Posted: April 8, 1999
John Clevenger once used pencil and paper to keep score for what has become the International Collegiate Programming Contest.
Students would rush into the computer room with programs written on a stack of punched cards. Clevenger would mark the time. A testing group would feed the cards into the mainframe, then rush on to test the next stack of cards. At the end, Clevenger and his staff would gather their notes and figure the scores for each team.
It didn't take long for the California State University, Sacramento computer science professor to enlist a group of students to help develop a better scoring system.
And today Clevenger is the systems expert for the world's premiere collegiate programming contest.
He works with contests large and small, around the world and here in Sacramento. One such assignment took him to Romania, shortly after the fall of the communist government there.
This week he's in the Netherlands for the international finals, and on April 23 he'll be helping with a special contest at CSUS for area high school students.
Joining Clevenger at this week's finals is student Troy Boudreau and former students Doug Lane and Sam Ashoo. They're running the latest version of their scoring software, known as PC-Squared, which is based on a prototype written in Java by recent master's degree recipient Tammy Torok.
The finals feature 62 three-person teams, culled from 1,457 that competed in various regional contests.
"It's like the Olympics of computer programming," Clevenger says, though he cautions that the speed the contest demands is just one indicator of talent.
Top performers earn bragging rights among their peers. They win thousands of
dollars worth of the latest high-tech software and hardware. And they're often interviewed by the event's main sponsor, IBM.
At all levels of the annual competition, speed is the key. As teams work on four to eight programs, every minute is one more point and, like golf, the goal is to score low. Accuracy also counts. Twenty points stack against a team if they submit a program that doesn't work.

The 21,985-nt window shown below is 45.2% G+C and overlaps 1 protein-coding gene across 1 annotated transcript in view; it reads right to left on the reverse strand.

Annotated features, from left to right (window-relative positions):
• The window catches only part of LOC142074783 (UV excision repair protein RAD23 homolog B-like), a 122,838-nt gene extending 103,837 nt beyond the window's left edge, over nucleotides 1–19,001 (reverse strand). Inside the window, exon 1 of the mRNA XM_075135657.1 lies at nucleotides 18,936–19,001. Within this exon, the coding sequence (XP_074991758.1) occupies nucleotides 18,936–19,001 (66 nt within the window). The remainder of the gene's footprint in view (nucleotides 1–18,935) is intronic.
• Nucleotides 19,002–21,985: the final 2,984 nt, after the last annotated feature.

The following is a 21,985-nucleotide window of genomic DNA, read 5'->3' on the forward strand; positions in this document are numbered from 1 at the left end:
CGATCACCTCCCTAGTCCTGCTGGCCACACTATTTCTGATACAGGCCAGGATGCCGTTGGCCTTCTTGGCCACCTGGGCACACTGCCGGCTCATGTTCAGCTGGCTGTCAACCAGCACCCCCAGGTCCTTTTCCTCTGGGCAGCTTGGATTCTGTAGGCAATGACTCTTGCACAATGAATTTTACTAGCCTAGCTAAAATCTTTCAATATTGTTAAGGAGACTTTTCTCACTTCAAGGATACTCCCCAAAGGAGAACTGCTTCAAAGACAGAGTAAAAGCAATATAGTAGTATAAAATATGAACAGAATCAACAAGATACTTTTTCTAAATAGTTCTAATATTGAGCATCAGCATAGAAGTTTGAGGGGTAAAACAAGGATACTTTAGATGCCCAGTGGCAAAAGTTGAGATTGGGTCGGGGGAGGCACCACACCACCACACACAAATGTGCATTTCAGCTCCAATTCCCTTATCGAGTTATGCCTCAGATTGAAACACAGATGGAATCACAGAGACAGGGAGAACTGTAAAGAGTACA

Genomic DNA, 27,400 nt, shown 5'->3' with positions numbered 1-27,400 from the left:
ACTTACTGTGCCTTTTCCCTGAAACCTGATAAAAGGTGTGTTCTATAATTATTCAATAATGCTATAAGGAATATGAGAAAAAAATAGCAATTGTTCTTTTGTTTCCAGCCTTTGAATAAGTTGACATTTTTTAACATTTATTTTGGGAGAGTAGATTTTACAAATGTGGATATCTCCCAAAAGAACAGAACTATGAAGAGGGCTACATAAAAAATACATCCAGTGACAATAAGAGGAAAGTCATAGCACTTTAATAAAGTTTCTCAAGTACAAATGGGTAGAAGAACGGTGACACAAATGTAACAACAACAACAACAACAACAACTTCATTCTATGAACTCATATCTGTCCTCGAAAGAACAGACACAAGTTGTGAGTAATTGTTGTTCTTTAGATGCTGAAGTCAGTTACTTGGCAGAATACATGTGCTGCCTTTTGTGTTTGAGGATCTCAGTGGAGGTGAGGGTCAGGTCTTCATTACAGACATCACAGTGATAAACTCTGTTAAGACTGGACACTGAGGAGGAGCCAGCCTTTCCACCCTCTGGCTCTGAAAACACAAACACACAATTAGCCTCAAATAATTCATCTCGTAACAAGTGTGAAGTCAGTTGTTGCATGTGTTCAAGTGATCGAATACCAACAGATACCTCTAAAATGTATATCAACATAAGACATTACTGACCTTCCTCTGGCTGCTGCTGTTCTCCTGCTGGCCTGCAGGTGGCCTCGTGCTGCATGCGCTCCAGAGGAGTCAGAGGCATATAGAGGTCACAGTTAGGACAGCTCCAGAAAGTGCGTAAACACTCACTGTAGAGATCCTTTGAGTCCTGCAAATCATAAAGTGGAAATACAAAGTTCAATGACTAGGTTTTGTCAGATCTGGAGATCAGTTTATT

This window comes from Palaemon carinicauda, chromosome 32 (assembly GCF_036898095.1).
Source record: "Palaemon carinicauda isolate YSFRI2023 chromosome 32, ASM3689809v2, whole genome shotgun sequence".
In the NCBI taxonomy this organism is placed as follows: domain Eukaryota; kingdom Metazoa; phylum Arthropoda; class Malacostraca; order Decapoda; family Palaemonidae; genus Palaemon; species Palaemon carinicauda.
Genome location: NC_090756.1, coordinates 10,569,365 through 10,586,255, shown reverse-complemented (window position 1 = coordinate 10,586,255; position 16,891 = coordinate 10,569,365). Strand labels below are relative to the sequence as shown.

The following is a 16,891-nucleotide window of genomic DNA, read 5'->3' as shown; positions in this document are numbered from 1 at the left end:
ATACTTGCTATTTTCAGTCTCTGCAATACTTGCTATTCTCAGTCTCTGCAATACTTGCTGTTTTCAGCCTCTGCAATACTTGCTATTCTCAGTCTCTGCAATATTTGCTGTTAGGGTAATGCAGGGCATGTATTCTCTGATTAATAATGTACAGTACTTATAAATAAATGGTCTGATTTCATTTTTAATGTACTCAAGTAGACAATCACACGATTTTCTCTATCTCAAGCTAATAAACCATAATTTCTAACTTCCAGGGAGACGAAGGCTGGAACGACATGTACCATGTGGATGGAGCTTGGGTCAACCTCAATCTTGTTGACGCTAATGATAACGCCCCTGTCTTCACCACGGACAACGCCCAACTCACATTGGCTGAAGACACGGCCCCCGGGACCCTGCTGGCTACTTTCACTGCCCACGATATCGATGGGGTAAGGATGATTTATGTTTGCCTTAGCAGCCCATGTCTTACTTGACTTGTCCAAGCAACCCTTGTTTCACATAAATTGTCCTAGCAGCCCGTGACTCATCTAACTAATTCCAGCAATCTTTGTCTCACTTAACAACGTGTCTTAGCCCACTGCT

Clevenger became involved with the programming contest in 1978.
"Engineering and computer science students tend to be very competitive, and this is a great way for them to compete in their arena," Clevenger says. "For me, it's fun because it's so fun for the students."
He is now the "director of contest systems," mainly because of his and his students' efforts. Though numerous groups have designed scoring software, theirs has become the official scoring system for all levels of the competition.
Just keeping up with changes in computer technology has been a programming feat in itself for Clevenger and the twenty or so students who have worked with him over the years. Their first scoring software ran on an operating system known as NOS. Later students developed a system for Unix machines, and then moved to personal computers in 1988 with the first version of PC-Squared. They began working on a network version in the early 1990s.
PC-Squared was used to run the contest finals in Washington, D.C. in 1990 and has been used in all finals since 1993. The latest version is written in Java so it will run on any platform, including Windows, Mac, Unix, OS/2, and others.
At CSUS, the competition to participate in the regional contests is held in the fall. The University's regional teams are coached by computer science professor Bob Buckley, and often score among the top twenty in a techno-savvy region that stretches from the Bay Area through Seattle and into Alaska.
More information is available by contacting Clevenger at (916) 278-6834 or Frank Whitlatch in the public affairs office at (916) 278-4378. Clevenger's website is at http://gaia.ecs.csus.edu/~clevengr/ and the contest's official website is at http://acm.baylor.edu/acmicpc/.
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